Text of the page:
Skipper has in effect sealed the place from outside forces and made it clear that it’s his company, and his team to be filled with his players and no one else’s.
And that suggests another important dynamic emerging from the reorganization: all three of those at the top are high-quality execs, but none can be seen as fully prepared to take over from Skipper anytime soon. That means that Skipper, whose contract could be up as early as the end of this year (or the end of ’18 at the latest), has probably secured an extended longevity for himself at the company, perhaps one last contract that will run for three or four more years.
Disney shareholders should hope that Connolly, Magnus and Schell spend more time in their respective lanes than jockeying for Skipper’s perch. If a new boss had to be named today, Connolly would probably be the crowd’s pick based on his experience with aspects of the company that are at the heart of future threats and disruption. But Friday’s changes do, at least for now, create the strong possibility that Skipper’s successor will come from inside the company. Giving each of the three men so much consolidated power will be a keen way to evaluate their potential at eventually running the place.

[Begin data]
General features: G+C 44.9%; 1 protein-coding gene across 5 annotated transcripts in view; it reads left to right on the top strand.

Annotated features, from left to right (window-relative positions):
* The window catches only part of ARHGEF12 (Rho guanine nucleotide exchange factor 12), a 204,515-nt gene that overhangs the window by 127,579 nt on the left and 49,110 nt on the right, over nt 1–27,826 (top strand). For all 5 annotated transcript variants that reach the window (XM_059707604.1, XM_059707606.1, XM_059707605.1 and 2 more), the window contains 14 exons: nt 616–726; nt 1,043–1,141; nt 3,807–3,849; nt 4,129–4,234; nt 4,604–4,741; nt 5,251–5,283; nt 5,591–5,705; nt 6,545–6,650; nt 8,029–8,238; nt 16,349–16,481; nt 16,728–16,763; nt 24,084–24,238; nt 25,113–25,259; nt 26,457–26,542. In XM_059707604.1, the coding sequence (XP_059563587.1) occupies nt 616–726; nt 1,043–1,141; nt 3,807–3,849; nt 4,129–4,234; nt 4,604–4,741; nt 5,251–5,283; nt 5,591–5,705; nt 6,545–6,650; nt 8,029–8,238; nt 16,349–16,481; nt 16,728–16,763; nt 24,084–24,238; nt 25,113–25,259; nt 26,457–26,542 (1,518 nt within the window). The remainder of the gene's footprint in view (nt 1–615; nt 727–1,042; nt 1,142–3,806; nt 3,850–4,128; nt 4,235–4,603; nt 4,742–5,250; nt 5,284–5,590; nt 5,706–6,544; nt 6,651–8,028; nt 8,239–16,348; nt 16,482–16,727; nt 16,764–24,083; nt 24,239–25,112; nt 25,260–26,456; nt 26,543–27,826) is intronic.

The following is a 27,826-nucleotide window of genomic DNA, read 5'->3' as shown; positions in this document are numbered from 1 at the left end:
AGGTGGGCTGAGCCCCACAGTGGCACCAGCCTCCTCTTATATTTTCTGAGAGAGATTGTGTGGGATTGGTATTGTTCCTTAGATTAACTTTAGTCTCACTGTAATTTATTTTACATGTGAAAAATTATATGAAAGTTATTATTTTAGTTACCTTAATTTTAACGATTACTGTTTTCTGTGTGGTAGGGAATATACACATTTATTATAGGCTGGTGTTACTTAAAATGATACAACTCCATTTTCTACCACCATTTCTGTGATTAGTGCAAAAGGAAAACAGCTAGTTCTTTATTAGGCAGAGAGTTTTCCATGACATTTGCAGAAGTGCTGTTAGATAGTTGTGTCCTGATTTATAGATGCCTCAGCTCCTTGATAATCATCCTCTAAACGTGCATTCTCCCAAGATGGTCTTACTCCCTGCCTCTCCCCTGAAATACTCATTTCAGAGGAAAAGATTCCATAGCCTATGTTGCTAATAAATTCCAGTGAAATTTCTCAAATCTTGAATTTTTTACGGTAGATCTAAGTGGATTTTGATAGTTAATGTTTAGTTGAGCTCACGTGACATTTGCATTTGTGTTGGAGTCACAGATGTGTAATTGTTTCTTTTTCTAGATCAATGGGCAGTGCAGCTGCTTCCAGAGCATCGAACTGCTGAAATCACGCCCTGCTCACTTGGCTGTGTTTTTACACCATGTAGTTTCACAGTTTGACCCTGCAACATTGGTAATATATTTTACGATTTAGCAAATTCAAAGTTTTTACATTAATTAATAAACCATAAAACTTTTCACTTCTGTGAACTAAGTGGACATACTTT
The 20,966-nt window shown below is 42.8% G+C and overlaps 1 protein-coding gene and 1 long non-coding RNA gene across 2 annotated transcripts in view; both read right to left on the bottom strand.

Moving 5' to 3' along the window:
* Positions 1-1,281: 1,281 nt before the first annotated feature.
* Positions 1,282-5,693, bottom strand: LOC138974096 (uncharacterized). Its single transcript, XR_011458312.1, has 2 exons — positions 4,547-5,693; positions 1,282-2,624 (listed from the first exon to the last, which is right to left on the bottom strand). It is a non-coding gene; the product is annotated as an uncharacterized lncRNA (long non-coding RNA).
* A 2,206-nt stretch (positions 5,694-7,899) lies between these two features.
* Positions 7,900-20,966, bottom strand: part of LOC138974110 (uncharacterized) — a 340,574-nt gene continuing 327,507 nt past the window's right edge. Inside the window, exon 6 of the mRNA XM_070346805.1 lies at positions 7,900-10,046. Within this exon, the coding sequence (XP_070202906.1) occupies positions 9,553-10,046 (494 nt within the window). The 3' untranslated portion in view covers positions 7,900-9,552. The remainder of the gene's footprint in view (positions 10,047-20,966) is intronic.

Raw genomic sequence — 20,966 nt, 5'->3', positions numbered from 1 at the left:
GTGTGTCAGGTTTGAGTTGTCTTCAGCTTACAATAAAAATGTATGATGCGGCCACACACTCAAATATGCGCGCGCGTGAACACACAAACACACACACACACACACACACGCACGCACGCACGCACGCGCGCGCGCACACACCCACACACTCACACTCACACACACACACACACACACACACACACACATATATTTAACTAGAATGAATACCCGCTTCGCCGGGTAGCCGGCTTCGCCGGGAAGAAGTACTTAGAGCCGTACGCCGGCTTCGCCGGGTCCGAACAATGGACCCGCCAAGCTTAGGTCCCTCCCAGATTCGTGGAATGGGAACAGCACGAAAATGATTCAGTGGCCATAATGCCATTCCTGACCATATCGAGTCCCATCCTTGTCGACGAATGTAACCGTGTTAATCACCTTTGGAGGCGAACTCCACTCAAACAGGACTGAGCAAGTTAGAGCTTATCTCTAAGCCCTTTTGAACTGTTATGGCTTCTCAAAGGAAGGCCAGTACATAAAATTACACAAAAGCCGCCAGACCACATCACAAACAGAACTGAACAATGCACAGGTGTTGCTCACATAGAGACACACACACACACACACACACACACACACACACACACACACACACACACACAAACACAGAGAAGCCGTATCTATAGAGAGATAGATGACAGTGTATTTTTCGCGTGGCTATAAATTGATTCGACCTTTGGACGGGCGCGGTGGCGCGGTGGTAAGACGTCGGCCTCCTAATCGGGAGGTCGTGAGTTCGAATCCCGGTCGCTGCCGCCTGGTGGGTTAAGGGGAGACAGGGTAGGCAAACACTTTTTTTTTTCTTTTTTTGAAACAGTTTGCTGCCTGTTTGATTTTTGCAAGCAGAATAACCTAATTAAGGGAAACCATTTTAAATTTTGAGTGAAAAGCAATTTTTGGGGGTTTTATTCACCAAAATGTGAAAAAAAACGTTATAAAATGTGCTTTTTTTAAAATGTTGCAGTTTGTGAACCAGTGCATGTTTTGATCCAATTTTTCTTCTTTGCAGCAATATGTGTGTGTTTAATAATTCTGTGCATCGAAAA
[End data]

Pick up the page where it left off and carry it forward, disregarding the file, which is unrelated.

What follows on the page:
In the end, it all comes down to Captain Skipper. He’s had a much tougher presidency than any other ESPN president except for Chet Simmons, who helped launch the company and was entangled in financial uncertainties, warring investor egos and a crucial shortage of product. Skipper has to write a new chapter filled with success while being mindful that in a few short years, ESPN’s deals with the NFL, baseball and other big-time acquisitions will be up for grabs.
How many of those prize packages ESPN will be able to renew or secure, and at what cost, will be a critical piece of the future’s pie. Others can help him out, but it’s a pie that has to be Skipper’s for the baking.
James Andrew Miller is an award-winning journalist and author of the New York Times best-seller Those Guys Have All the Fun: Inside the World of ESPN.
Sign up for THR news straight to your inbox every day